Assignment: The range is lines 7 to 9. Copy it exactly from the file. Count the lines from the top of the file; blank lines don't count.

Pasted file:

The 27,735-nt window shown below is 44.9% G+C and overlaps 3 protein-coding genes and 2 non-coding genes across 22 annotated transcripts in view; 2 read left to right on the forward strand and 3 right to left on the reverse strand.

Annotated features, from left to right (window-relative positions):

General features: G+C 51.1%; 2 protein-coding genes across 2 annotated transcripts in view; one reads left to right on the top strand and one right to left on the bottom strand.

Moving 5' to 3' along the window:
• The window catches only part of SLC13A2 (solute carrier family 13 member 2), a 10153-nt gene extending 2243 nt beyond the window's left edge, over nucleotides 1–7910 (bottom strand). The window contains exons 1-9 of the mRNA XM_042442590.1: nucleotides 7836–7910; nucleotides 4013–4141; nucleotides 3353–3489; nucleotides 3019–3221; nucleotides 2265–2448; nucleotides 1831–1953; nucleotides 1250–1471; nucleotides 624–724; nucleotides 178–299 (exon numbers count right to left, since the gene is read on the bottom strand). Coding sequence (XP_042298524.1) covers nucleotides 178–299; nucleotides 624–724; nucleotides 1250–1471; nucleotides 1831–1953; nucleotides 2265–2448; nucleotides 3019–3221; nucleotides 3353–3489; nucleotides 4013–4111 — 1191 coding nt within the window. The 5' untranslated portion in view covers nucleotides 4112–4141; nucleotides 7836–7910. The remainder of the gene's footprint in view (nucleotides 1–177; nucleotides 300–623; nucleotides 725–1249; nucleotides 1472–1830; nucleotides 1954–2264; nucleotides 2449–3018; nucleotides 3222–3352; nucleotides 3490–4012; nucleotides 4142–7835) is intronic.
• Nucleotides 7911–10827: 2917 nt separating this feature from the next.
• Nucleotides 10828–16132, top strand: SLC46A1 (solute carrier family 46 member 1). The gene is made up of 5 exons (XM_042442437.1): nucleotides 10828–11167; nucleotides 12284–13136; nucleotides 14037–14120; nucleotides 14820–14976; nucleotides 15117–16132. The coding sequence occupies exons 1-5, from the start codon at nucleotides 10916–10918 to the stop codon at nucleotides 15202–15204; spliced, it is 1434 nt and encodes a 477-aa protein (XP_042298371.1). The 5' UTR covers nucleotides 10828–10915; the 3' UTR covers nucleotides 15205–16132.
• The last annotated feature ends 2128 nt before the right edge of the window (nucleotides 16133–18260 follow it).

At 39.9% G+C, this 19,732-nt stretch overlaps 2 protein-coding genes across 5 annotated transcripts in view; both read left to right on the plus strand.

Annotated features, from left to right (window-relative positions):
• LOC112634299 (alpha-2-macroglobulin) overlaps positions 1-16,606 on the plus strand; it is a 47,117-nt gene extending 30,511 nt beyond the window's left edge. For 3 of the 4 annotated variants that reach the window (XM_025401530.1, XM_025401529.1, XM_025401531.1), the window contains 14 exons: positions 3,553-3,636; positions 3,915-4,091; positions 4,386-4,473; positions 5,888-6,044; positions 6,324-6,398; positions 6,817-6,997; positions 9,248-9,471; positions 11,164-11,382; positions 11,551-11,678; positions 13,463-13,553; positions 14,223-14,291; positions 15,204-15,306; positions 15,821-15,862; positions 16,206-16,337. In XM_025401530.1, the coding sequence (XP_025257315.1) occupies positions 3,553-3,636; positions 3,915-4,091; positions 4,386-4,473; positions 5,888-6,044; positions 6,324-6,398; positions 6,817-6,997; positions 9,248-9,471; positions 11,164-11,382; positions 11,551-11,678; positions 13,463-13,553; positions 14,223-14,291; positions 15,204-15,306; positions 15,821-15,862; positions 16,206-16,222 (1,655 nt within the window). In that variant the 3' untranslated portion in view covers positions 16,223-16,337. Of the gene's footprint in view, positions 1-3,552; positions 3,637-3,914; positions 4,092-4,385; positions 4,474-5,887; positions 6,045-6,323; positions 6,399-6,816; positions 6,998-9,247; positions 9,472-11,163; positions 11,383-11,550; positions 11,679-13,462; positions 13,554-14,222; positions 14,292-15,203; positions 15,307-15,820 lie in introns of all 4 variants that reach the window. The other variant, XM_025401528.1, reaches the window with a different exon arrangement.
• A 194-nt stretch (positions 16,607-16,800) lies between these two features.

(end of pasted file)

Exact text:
• Nucleotides 10828–16132, top strand: SLC46A1 (solute carrier family 46 member 1). The gene is made up of 5 exons (XM_042442437.1): nucleotides 10828–11167; nucleotides 12284–13136; nucleotides 14037–14120; nucleotides 14820–14976; nucleotides 15117–16132. The coding sequence occupies exons 1-5, from the start codon at nucleotides 10916–10918 to the stop codon at nucleotides 15202–15204; spliced, it is 1434 nt and encodes a 477-aa protein (XP_042298371.1). The 5' UTR covers nucleotides 10828–10915; the 3' UTR covers nucleotides 15205–16132.
• The last annotated feature ends 2128 nt before the right edge of the window (nucleotides 16133–18260 follow it).

At 39.9% G+C, this 19,732-nt stretch overlaps 2 protein-coding genes across 5 annotated transcripts in view; both read left to right on the plus strand.